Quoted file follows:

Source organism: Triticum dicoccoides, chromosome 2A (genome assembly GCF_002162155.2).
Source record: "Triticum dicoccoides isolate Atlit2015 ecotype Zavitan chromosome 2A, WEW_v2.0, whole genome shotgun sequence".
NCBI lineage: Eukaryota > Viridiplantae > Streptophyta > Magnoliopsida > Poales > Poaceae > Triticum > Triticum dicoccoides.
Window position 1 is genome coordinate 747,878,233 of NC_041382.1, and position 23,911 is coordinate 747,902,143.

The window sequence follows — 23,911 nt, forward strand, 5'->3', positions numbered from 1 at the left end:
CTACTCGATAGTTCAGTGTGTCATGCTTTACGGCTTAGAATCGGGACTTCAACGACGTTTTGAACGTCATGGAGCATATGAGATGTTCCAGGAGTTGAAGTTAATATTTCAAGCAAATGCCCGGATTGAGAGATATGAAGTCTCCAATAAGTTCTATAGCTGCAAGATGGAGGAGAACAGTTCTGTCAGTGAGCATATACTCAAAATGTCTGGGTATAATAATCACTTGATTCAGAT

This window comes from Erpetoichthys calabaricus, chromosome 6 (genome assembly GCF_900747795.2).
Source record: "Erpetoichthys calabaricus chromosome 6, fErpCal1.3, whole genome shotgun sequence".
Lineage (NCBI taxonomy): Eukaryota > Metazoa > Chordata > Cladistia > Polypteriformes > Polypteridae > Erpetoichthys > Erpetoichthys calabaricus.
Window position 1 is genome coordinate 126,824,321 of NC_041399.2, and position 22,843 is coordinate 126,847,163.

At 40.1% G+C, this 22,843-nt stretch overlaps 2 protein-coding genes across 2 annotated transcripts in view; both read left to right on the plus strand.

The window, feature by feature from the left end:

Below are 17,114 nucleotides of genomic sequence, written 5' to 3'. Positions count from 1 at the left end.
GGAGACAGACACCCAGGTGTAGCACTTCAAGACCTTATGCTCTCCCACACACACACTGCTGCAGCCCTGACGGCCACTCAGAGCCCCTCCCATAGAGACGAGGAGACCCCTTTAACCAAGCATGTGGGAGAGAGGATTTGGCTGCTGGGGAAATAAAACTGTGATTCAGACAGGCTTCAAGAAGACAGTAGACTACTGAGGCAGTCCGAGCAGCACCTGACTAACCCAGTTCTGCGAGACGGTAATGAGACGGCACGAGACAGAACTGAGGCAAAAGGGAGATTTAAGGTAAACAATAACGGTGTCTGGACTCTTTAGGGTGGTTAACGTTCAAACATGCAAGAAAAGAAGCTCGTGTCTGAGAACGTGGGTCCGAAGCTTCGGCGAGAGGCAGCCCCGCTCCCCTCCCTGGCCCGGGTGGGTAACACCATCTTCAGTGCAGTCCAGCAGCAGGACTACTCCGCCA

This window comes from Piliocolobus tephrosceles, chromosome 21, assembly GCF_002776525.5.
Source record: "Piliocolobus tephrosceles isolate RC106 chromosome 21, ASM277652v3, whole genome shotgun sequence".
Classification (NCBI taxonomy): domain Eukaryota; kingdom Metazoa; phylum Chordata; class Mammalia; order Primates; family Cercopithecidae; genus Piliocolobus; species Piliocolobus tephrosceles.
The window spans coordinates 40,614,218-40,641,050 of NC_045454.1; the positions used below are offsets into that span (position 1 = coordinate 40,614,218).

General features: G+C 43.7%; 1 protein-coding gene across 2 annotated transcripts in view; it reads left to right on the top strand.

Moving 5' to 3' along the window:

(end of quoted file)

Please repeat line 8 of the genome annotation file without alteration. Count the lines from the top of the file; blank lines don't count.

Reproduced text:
Source record: "Erpetoichthys calabaricus chromosome 6, fErpCal1.3, whole genome shotgun sequence".